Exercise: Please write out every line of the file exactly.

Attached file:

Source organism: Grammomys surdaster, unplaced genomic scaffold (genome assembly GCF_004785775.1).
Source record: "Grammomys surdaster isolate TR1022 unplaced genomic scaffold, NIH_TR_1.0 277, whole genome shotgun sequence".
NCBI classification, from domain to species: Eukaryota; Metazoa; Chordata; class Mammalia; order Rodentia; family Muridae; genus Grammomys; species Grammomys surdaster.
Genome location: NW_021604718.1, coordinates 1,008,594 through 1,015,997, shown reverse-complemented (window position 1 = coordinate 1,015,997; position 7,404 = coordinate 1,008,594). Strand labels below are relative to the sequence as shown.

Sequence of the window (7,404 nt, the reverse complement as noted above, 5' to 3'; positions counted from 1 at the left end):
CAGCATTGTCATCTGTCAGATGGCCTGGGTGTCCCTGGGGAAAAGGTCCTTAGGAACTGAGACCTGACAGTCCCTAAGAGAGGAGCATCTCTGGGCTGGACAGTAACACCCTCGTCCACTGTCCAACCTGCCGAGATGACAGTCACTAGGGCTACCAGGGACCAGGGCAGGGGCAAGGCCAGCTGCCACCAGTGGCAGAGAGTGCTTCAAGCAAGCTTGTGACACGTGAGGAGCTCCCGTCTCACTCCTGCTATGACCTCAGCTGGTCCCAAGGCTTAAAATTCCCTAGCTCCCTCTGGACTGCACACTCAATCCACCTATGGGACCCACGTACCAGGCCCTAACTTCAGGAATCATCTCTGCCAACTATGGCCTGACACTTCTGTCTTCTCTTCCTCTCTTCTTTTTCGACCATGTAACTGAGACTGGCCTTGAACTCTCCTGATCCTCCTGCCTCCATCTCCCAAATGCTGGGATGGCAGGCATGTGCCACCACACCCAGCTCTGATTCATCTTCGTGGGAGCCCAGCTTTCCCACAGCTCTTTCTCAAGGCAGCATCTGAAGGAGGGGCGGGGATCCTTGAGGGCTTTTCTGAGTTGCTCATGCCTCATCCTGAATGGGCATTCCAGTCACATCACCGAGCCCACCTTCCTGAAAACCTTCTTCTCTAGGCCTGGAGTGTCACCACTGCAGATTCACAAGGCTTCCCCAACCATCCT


Source organism: Grammomys surdaster, unplaced genomic scaffold (genome assembly GCF_004785775.1).
Source record: "Grammomys surdaster isolate TR1022 unplaced genomic scaffold, NIH_TR_1.0 277, whole genome shotgun sequence".
NCBI classification, from domain to species: Eukaryota; Metazoa; Chordata; class Mammalia; order Rodentia; family Muridae; genus Grammomys; species Grammomys surdaster.
Genome location: NW_021604718.1, coordinates 1,008,594 through 1,015,997, shown reverse-complemented (window position 1 = coordinate 1,015,997; position 7,404 = coordinate 1,008,594). Strand labels below are relative to the sequence as shown.

Sequence of the window (7,404 nt, the reverse complement as noted above, 5' to 3'; positions counted from 1 at the left end):
CAGCATTGTCATCTGTCAGATGGCCTGGGTGTCCCTGGGGAAAAGGTCCTTAGGAACTGAGACCTGACAGTCCCTAAGAGAGGAGCATCTCTGGGCTGGACAGTAACACCCTCGTCCACTGTCCAACCTGCCGAGATGACAGTCACTAGGGCTACCAGGGACCAGGGCAGGGGCAAGGCCAGCTGCCACCAGTGGCAGAGAGTGCTTCAAGCAAGCTTGTGACACGTGAGGAGCTCCCGTCTCACTCCTGCTATGACCTCAGCTGGTCCCAAGGCTTAAAATTCCCTAGCTCCCTCTGGACTGCACACTCAATCCACCTATGGGACCCACGTACCAGGCCCTAACTTCAGGAATCATCTCTGCCAACTATGGCCTGACACTTCTGTCTTCTCTTCCTCTCTTCTTTTTCGACCATGTAACTGAGACTGGCCTTGAACTCTCCTGATCCTCCTGCCTCCATCTCCCAAATGCTGGGATGGCAGGCATGTGCCACCACACCCAGCTCTGATTCATCTTCGTGGGAGCCCAGCTTTCCCACAGCTCTTTCTCAAGGCAGCATCTGAAGGAGGGGCGGGGATCCTTGAGGGCTTTTCTGAGTTGCTCATGCCTCATCCTGAATGGGCATTCCAGTCACATCACCGAGCCCACCTTCCTGAAAACCTTCTTCTCTAGGCCTGGAGTGTCACCACTGCAGATTCACAAGGCTTCCCCAACCATCCT